He returned the grin. He thought about getting her phone number for the next time he was in New York but resisted. He was set for a rock-climbing trip back in Texas right after he got back to Dallas, then he'd go hunting in Virginia with his twin. After Christmas, he'd squeeze in some snowboard-ing before the whole season began again. Cities weren't his thing, anyway—and he preferred spontaneous companionship over hard and fast plans. Being tied down was also not his thing. He was only thirty; plenty of time to get serious about life later.

He raced from the studio and back to the hotel to change. He'd rather have been getting his picture taken with a championship trophy belonging to him, but after all the chaos of the 2008 season caused by hisbastard father, simply making the Chase for the NASCAR Sprint Cup had been monumental—and finishing seventh wasn't chump change.

Next year he'd win it all. No fugitive embezzler father to deal with, no tell-all book by his father's bimbo mistress. No lost sponsors, no devastated mother to comfort. His dad was in jail, the book was old news, he had a sponsor at last—one for whom he had to seriously toe the line—and his mom was now married to a great guy, so Will didn't have to worry about her anymore.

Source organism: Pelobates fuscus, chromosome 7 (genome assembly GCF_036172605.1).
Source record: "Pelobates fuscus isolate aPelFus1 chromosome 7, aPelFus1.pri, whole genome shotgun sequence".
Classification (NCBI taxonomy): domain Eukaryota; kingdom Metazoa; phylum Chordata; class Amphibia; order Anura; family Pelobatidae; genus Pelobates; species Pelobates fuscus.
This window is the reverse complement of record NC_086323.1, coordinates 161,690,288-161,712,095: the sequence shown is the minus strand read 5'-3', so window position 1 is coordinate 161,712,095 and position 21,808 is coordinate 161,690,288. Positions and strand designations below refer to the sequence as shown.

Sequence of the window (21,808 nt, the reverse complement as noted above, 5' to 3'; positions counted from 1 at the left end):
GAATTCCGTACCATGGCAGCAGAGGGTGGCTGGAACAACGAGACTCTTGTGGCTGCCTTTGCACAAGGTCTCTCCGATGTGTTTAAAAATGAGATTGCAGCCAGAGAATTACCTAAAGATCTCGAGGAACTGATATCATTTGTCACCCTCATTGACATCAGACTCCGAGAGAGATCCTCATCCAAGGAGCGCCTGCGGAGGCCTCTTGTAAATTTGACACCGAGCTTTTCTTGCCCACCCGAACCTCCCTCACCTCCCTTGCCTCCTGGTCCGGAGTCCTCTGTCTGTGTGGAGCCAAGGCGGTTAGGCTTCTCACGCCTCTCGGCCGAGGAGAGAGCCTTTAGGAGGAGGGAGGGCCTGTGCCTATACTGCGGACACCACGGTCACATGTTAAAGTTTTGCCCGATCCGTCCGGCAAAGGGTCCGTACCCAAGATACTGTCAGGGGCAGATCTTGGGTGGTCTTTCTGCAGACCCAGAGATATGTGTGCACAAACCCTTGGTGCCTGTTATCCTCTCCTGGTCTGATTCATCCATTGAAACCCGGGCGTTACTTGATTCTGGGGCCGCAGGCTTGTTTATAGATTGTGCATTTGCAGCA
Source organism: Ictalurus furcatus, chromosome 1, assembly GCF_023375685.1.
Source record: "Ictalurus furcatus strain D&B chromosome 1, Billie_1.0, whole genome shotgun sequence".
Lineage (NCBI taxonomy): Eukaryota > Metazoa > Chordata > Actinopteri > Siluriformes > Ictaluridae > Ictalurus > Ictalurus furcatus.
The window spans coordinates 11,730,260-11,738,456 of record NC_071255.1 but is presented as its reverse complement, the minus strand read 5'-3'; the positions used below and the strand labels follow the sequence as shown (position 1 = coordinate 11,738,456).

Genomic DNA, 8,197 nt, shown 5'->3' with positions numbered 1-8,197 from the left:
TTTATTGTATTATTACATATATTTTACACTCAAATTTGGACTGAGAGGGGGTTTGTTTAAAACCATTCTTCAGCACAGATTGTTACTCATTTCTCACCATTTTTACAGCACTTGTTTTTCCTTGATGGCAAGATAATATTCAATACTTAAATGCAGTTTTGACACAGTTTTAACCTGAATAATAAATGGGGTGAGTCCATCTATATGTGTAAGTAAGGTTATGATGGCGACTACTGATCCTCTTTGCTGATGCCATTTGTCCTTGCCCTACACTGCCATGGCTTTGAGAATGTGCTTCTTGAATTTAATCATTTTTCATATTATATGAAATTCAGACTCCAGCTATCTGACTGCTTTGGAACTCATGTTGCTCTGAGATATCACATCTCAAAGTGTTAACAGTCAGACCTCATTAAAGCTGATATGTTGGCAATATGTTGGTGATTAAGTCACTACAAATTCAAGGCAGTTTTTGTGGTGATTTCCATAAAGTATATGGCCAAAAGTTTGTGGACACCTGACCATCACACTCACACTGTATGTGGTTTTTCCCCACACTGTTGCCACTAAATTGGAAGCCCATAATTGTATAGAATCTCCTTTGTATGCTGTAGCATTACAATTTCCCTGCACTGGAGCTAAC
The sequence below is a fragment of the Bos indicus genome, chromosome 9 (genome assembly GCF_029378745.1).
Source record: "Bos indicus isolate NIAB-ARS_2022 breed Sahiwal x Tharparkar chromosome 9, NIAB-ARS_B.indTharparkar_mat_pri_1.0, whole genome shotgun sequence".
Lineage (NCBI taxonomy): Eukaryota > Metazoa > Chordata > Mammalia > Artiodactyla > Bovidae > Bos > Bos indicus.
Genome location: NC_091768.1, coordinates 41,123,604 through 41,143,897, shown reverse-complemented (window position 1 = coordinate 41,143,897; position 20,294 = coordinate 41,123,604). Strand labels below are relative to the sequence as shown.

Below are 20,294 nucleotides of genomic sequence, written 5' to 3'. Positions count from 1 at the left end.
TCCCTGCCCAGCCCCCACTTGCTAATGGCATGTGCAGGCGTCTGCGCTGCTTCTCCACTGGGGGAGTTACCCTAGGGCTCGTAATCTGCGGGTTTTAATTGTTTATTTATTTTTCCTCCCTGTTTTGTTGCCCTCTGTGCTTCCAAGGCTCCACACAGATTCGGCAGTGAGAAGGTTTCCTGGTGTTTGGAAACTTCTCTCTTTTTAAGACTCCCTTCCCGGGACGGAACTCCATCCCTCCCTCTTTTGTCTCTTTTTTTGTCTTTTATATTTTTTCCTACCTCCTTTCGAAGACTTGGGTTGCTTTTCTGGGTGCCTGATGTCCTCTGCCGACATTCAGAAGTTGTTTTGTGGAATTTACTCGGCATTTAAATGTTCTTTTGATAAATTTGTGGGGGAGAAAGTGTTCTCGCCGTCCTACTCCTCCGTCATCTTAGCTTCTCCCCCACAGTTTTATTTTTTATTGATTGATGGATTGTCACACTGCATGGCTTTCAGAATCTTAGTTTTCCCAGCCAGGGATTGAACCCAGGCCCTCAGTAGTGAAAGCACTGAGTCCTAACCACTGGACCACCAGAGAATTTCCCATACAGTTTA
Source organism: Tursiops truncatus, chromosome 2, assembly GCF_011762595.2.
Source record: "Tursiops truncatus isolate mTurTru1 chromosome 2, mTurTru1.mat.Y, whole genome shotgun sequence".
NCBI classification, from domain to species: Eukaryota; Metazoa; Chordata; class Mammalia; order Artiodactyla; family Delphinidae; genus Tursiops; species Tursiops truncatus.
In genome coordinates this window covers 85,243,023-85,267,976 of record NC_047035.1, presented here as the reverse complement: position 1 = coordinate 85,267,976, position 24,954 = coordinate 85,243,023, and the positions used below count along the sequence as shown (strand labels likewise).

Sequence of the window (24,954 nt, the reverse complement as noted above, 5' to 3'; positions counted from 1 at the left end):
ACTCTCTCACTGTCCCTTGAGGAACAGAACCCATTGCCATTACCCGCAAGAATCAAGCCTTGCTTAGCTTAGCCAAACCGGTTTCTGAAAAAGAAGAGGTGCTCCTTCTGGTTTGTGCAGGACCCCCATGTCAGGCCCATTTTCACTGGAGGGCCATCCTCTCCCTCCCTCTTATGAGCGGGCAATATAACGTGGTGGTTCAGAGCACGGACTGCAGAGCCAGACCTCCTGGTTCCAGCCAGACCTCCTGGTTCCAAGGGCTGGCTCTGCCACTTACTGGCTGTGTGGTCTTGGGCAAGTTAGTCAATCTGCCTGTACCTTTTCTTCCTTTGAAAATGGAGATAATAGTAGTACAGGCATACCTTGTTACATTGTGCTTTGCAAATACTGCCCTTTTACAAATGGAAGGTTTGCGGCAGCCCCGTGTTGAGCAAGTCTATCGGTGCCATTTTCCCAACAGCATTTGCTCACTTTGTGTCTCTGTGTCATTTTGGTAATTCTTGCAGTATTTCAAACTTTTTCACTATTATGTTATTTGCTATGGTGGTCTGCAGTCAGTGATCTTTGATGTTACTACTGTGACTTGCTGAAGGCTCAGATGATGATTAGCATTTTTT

In 2009, he'd concentrate on racing. Period. Even women—however much he did enjoy them—would take a backseat.

He was tying his bow tie and muttering over it when his cell phone rang. He nearly didn't answer, but he glanced at the ID, then frowned.

Zoe Hitchens, his best friend's wife—nearly ex-wife, actually. The woman who'd broken Tanner's heart.